It's been nearly a half century since the Texas Dept. of Transportation has taken on a project this ambitious. The $1.9-billion widening and upgrading of 96 miles of Interstate 35 in Central Texas from Salado to Hillsboro make up the most miles of new construction the agency has tackled simultaneously since it first built the state's highway system.

As a key north-south transportation and economic corridor in the center of state that stretches a total of 492 miles, I-35 is known as "Main Street Texas." Given the upgrade program's massive scope, the main challenge has been synchronizing 17 construction contracts in the 96-mile upgrade zone while minimizing disruptions for the 60,000 to 100,000 daily vehicles that travel there. Currently, eight projects covering 60 to 65 miles and totaling $938.4 million are under construction.

TxDOT contracted the Texas Transportation Institute in Austin to assist with mobility coordination and traveler information during construction. Other agency districts are providing engineering and construction management support.

"Each contract that was bid had incentives for early completion," says Andy Petter, deputy district engineer for TxDOT's Waco District, the project owner. "We also included incentives for windowed milestones, which limit days of closure for certain phases." The project includes widening I-35 to six lanes with four frontage roads—six through the city of Temple. It is funded by a mixture of federal money and funds from Texas Proposition 12 and Proposition 14.

TxDOT began planning in 1999 to determine how to prioritize and break up the project areas and coordinate maintenance in the interim, Petter says. "We used a lot of consultants because we didn't have the manpower to do all the advanced planning work and project development in-house."

Individual phases present their own considerable challenges. A $205-million contract, scheduled to be let in September, is arguably the most complex portion of the project. Section 2B is a 5.85-mile section that "goes right through the heart of Temple, in an urban, population-dense area," Petter says. "It will require dealing with the railroads, two overpasses and one underpass, a lot of retaining walls and drainage challenges, replacing interchanges and working with local citizens, school districts and emergency folks."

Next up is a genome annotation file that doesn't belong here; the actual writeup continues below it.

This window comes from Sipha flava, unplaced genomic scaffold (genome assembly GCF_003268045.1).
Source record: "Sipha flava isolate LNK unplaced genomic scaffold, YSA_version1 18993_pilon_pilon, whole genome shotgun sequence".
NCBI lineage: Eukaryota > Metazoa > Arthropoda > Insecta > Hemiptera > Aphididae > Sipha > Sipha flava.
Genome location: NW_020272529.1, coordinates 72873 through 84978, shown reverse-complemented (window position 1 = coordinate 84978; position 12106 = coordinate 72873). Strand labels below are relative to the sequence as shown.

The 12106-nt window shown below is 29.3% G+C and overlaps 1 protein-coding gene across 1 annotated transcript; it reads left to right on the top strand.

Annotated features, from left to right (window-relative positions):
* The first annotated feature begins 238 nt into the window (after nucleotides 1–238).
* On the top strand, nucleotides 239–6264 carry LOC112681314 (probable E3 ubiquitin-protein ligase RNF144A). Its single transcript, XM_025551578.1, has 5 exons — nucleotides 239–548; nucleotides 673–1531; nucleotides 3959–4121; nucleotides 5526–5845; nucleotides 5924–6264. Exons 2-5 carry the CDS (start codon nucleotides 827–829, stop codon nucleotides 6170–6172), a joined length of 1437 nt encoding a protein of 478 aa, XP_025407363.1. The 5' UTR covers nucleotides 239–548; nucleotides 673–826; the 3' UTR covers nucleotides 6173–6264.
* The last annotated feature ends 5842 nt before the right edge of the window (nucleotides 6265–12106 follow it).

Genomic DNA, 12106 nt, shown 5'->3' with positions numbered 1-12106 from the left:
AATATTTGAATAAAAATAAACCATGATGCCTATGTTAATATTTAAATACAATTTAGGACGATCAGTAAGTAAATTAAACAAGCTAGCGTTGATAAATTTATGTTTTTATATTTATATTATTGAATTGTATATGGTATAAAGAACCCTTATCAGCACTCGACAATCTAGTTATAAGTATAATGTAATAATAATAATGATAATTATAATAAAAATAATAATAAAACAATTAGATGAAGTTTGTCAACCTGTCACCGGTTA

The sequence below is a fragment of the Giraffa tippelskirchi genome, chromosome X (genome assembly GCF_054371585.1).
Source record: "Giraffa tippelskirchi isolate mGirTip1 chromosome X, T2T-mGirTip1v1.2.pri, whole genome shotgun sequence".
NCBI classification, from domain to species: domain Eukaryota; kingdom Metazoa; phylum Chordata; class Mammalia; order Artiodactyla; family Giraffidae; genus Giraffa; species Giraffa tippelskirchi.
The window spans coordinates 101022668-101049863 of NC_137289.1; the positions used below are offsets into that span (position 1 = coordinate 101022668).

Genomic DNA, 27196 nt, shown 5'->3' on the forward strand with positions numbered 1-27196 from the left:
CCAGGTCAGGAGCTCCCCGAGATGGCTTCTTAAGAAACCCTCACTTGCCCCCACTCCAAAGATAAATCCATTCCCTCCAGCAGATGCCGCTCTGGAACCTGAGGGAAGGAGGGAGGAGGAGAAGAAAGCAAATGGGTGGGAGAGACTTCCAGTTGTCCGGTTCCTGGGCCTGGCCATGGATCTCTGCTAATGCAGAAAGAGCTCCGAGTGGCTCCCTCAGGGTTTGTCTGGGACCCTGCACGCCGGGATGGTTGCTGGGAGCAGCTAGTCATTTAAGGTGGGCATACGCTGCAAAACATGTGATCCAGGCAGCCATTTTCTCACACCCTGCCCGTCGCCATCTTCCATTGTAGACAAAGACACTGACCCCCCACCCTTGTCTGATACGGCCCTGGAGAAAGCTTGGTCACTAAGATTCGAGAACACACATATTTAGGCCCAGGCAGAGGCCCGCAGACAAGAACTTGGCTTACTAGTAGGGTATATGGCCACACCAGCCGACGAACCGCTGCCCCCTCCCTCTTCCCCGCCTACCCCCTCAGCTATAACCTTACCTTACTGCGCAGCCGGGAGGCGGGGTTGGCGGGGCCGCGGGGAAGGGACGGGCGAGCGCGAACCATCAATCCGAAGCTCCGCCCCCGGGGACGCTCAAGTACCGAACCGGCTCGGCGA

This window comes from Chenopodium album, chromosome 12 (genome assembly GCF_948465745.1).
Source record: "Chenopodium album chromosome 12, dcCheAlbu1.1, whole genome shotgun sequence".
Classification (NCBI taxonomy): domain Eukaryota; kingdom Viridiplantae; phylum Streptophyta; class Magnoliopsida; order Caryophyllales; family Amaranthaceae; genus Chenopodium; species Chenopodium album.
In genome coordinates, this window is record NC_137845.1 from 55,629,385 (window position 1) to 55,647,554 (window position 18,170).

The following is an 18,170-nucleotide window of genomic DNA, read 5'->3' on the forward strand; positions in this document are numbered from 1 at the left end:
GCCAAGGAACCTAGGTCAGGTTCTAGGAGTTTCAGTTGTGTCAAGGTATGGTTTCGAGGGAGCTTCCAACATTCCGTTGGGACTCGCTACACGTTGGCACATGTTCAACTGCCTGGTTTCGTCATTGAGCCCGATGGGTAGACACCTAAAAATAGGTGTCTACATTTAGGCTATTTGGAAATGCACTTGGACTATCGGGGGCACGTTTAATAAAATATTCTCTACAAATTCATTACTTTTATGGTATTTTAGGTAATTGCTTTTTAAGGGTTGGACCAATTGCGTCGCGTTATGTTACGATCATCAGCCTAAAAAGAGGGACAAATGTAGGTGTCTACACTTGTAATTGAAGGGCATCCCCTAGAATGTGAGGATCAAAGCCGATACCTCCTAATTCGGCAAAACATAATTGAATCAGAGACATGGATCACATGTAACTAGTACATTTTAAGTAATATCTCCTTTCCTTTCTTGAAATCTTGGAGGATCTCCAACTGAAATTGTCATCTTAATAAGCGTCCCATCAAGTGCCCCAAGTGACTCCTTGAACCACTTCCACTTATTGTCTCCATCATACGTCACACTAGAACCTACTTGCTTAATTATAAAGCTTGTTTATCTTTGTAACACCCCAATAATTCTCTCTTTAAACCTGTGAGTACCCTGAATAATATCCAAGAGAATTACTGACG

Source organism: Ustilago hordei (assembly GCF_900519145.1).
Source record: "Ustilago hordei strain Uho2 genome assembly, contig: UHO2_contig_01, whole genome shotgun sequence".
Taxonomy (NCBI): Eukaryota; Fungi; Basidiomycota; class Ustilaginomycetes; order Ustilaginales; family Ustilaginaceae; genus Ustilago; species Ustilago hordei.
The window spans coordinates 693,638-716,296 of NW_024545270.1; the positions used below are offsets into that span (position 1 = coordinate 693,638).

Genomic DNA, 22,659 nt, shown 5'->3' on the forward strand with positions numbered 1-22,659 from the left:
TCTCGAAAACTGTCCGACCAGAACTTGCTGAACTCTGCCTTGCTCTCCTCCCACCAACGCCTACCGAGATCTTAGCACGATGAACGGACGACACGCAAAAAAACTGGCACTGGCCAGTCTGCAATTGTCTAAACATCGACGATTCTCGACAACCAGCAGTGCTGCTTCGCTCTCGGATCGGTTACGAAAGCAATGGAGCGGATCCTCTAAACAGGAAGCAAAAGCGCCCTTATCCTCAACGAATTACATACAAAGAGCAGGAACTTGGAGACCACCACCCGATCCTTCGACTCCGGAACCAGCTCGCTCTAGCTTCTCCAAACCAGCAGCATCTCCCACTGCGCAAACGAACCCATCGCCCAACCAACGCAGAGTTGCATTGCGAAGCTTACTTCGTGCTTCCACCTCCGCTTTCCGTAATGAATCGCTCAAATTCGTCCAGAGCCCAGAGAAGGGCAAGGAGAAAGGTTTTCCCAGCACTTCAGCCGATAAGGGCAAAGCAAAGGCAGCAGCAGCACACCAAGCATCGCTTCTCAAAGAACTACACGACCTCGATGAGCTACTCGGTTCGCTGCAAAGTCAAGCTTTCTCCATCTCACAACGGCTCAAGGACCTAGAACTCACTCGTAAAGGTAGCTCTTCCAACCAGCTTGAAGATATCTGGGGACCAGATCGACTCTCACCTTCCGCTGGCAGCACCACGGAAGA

Sequence of Events

Six contracts totaling $414.5 million have already been completed, with only two more left for award following the one in September. One $17-million contract is set to be bid in July 2013, and a 7.9-mile section in Waco set to cost $280 million is not yet funded. All are expected to be completed by mid-2017, except for the Waco project.

James Construction Group, Baton Rouge, La., has the lion's share of contracts currently under construction with four projects, totaling $421.5 million. The firm began work on the first eight-mile project known as Section 1C in December 2010, but the other three recently began in March, June and July. Within the scope of the four projects, James will excavate 3.19 million cu yd, build 26 bridges, build and install 50,015 linear ft of concrete box culverts, install 121,381 linear ft of reinforced concrete pipe and lay down hundreds of thousands of sq yd of concrete and retaining wall.

The contractor is challenged with coordinating personnel and equipment at the four contract locations, says Danny Hester, president of James Construction. With a local office in Belton, James has the benefit of familiarity with the local work force, subs and suppliers.